Monday, November 5, 2007

Pumpkin and Black Bean Quesadillas

Black Bean and Pumpkin Quesadillas

Halloween is over, and now the question is: what to do with the pumpkin.

(This, of course is stupid, it is only a question if you happen to have an uncarved, pie-type pumpkin sitting around).

Never the less, I suggest my recipe for quesadillas:

First: a pie pumpkin is harder to get into than I expected. I used a butcher knife, but seriously considered power tools at one point. I figured at least drilling some starter holes might be helpful.

Anyway, scoop out the seeds and stringy stuff, quarter your pumpkin as best you can, and put the wedges on a cookie sheet. Coat liberally with olive oil, and sprinkle on a little salt. Put them in a 350 degree oven and then keep an eye on them. Baking time will vary with the size of your pumpkin, but, basically, it is done when you can easily stick a fork in, and it is not yet mushy.

When you remove the pumpkin from the oven, you should be able to peel it and slice it thinly. This will yield way more pumpkin than you want, unless you plan to make quesadillas for 50. I suggest having other pumpkin recipes on hand. Take some good flour tortillas (I get mine at HEB Central Market in Dallas, where they are made fresh daily), and spread with pureed or refried black beans. Arrange slices of pumpkin thinly over the beans, then sprinkle on the white cheese of your choice, and a small amount of chili powder and sage. Top with another tortilla and toast in the oven.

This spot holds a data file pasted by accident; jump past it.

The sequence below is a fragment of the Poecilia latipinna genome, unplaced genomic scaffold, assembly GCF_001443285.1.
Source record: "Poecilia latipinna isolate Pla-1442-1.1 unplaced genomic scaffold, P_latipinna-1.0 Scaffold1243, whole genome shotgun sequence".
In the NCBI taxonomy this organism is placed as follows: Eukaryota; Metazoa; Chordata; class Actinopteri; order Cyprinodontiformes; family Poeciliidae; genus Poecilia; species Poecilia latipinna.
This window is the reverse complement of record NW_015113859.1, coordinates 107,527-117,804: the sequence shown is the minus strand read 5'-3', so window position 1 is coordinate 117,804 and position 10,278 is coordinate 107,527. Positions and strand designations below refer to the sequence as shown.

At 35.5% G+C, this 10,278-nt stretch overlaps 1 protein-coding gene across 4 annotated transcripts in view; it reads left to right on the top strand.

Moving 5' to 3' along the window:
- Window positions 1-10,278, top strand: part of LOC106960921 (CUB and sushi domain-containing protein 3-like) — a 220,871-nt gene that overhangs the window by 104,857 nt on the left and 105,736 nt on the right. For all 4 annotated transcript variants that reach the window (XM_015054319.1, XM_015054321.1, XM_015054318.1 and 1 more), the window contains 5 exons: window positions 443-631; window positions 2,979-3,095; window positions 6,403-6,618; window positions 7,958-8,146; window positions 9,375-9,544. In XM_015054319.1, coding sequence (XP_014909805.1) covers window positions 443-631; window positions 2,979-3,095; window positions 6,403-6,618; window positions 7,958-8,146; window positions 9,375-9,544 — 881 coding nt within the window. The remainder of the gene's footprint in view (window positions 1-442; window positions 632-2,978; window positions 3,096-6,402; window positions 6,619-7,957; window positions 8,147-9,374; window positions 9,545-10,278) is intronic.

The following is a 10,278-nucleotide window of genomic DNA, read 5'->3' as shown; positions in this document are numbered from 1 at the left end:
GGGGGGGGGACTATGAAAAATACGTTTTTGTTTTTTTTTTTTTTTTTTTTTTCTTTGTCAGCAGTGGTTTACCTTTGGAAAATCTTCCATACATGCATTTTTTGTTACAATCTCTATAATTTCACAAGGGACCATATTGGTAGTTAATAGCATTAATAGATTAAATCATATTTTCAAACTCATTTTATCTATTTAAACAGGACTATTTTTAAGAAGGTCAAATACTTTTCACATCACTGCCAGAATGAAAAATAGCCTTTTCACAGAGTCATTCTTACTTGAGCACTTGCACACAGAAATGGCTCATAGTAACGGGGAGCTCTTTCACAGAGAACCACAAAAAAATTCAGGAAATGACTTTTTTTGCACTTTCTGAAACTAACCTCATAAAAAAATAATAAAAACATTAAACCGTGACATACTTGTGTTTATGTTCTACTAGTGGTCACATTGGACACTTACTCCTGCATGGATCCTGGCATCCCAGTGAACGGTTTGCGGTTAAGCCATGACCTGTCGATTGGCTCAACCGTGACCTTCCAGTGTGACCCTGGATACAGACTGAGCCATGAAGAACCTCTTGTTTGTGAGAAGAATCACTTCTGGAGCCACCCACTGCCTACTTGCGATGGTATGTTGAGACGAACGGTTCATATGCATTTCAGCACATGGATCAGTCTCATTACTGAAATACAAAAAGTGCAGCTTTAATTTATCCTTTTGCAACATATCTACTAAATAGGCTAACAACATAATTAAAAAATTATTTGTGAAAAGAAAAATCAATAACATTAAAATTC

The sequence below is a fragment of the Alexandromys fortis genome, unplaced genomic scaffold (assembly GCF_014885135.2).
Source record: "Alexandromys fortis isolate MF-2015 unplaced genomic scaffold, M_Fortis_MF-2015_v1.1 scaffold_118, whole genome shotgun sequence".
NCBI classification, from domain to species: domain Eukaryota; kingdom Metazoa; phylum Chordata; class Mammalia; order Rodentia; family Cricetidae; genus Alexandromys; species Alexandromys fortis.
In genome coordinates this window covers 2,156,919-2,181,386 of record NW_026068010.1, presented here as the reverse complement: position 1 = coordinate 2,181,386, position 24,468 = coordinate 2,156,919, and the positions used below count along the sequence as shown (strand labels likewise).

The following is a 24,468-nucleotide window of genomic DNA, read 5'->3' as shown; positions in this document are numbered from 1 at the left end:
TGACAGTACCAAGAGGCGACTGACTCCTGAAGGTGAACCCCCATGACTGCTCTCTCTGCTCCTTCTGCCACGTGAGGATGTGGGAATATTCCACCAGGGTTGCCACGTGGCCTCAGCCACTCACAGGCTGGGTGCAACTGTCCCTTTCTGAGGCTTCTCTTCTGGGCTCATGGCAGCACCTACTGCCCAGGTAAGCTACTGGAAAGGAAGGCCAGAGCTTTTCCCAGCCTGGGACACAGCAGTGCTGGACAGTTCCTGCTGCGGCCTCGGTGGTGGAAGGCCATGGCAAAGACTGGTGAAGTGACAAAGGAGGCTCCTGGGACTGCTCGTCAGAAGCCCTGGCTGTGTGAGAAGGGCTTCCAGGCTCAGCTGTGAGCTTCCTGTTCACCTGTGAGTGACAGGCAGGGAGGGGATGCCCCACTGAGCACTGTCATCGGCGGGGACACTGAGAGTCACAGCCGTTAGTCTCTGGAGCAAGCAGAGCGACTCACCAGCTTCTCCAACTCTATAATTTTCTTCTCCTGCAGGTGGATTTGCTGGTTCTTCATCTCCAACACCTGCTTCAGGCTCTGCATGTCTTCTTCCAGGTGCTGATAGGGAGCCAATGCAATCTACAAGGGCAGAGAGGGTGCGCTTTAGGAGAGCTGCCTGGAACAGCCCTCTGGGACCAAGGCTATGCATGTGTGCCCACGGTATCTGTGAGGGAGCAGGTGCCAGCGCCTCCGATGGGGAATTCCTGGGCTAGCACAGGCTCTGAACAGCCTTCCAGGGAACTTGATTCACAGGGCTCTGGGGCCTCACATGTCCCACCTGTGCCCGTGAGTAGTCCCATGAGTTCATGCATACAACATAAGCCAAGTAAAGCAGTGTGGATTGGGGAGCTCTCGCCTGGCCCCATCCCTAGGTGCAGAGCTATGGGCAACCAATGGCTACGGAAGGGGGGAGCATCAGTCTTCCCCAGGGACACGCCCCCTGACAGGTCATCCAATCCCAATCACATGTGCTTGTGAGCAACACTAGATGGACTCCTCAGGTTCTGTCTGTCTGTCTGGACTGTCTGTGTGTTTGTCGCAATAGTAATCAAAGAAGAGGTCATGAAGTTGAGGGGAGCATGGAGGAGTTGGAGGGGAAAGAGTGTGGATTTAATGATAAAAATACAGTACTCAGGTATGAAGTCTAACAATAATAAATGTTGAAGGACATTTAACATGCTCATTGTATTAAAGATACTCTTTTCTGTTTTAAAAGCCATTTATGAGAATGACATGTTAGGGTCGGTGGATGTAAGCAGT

Not only are these quesadillas very healthy, high in vitamins and fiber, they are beautiful. In contrast with the pumpkin color, the black beans will appear a deep rich purple. Sliced into wedges and piled on a plate these could be a real hit as a party appetizer, and I suspect that children could even be enticed to eat them.

The children I know personally love my quesadillas, but, only if I make them with shredded Colby jack….. and nothing else. So, who knows?

In the interest of using up the rest of the pumpkin, I suggest macaroni and cheese. I made some recently, taking a tip from Jessica Seinfeld’s new book about hiding vegetables in food. She used acorn squash I think, but the idea is the same. I pureed some pumpkin with some milk and threw that into some elbow pasta along with a significant chunk of Velveeta cheese, and a little salt and pepper. I cannot explain why, but it was the best mac and cheese I have ever had. The pumpkin adds substance, and rounds out the flavor somehow. I recommend it.

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